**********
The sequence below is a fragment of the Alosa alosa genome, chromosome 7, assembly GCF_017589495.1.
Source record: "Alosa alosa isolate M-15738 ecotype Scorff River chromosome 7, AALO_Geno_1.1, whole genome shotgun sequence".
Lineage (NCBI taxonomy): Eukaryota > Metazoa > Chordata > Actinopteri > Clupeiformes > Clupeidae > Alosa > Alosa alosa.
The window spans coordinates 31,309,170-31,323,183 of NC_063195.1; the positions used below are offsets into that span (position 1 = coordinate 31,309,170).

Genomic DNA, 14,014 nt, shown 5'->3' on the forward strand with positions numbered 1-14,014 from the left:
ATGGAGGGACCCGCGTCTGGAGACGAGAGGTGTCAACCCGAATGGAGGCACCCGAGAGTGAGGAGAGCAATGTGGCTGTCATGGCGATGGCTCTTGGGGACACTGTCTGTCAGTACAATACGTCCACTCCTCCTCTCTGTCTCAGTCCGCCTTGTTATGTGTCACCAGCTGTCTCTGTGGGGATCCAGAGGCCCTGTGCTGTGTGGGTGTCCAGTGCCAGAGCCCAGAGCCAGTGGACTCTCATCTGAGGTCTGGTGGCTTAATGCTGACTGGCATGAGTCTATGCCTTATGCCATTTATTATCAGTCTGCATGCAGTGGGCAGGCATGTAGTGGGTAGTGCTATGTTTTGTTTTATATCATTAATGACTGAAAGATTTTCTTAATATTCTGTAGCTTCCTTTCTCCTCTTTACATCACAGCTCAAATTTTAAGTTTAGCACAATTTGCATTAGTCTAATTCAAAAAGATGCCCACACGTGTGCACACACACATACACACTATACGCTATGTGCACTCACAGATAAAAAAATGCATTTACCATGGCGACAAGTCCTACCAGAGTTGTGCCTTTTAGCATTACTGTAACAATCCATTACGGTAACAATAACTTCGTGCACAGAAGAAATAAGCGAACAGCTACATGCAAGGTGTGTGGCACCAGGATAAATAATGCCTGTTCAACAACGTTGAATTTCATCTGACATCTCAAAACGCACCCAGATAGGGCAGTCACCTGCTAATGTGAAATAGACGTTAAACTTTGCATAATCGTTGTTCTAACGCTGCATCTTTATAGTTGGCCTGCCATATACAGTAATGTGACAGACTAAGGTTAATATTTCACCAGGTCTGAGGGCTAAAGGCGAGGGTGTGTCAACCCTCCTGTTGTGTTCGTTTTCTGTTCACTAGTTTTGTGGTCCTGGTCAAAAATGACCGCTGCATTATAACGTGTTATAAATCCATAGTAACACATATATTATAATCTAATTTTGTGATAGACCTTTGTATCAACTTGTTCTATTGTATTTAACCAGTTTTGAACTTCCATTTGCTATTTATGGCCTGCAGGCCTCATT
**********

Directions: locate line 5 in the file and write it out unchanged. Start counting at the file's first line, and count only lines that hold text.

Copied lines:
Genomic DNA, 14,014 nt, shown 5'->3' on the forward strand with positions numbered 1-14,014 from the left: